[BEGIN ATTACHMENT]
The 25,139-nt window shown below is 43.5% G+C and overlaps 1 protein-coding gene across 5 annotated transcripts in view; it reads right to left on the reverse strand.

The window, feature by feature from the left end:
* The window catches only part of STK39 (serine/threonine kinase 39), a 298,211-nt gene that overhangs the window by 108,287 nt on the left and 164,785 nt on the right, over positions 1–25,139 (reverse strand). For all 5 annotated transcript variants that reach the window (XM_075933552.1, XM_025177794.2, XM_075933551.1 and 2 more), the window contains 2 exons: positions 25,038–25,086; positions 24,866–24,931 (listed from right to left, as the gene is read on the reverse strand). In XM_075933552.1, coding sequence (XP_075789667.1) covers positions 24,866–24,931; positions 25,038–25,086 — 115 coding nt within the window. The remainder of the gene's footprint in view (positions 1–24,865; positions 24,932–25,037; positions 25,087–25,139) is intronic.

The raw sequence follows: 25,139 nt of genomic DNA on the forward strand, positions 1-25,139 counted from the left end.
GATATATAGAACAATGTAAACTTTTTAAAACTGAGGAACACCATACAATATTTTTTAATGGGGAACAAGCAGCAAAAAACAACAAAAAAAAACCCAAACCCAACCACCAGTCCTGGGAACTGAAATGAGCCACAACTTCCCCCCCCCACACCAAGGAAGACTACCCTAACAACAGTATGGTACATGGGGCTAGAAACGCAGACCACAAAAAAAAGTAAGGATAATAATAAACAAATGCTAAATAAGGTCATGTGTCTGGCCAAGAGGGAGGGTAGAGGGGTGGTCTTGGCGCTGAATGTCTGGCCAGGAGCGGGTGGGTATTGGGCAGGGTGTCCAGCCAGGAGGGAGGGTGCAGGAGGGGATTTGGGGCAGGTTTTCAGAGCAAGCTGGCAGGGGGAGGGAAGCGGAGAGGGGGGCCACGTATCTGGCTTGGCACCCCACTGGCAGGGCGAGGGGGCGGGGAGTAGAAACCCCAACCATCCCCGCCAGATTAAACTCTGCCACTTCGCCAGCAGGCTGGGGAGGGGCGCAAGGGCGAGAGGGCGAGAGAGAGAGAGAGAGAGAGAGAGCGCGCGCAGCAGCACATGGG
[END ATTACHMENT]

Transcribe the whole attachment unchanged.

The 25,139-nt window shown below is 43.5% G+C and overlaps 1 protein-coding gene across 5 annotated transcripts in view; it reads right to left on the reverse strand.

The window, feature by feature from the left end:
* The window catches only part of STK39 (serine/threonine kinase 39), a 298,211-nt gene that overhangs the window by 108,287 nt on the left and 164,785 nt on the right, over positions 1–25,139 (reverse strand). For all 5 annotated transcript variants that reach the window (XM_075933552.1, XM_025177794.2, XM_075933551.1 and 2 more), the window contains 2 exons: positions 25,038–25,086; positions 24,866–24,931 (listed from right to left, as the gene is read on the reverse strand). In XM_075933552.1, coding sequence (XP_075789667.1) covers positions 24,866–24,931; positions 25,038–25,086 — 115 coding nt within the window. The remainder of the gene's footprint in view (positions 1–24,865; positions 24,932–25,037; positions 25,087–25,139) is intronic.

The raw sequence follows: 25,139 nt of genomic DNA on the forward strand, positions 1-25,139 counted from the left end.
GATATATAGAACAATGTAAACTTTTTAAAACTGAGGAACACCATACAATATTTTTTAATGGGGAACAAGCAGCAAAAAACAACAAAAAAAAACCCAAACCCAACCACCAGTCCTGGGAACTGAAATGAGCCACAACTTCCCCCCCCCACACCAAGGAAGACTACCCTAACAACAGTATGGTACATGGGGCTAGAAACGCAGACCACAAAAAAAAGTAAGGATAATAATAAACAAATGCTAAATAAGGTCATGTGTCTGGCCAAGAGGGAGGGTAGAGGGGTGGTCTTGGCGCTGAATGTCTGGCCAGGAGCGGGTGGGTATTGGGCAGGGTGTCCAGCCAGGAGGGAGGGTGCAGGAGGGGATTTGGGGCAGGTTTTCAGAGCAAGCTGGCAGGGGGAGGGAAGCGGAGAGGGGGGCCACGTATCTGGCTTGGCACCCCACTGGCAGGGCGAGGGGGCGGGGAGTAGAAACCCCAACCATCCCCGCCAGATTAAACTCTGCCACTTCGCCAGCAGGCTGGGGAGGGGCGCAAGGGCGAGAGGGCGAGAGAGAGAGAGAGAGAGAGAGAGCGCGCGCAGCAGCACATGGG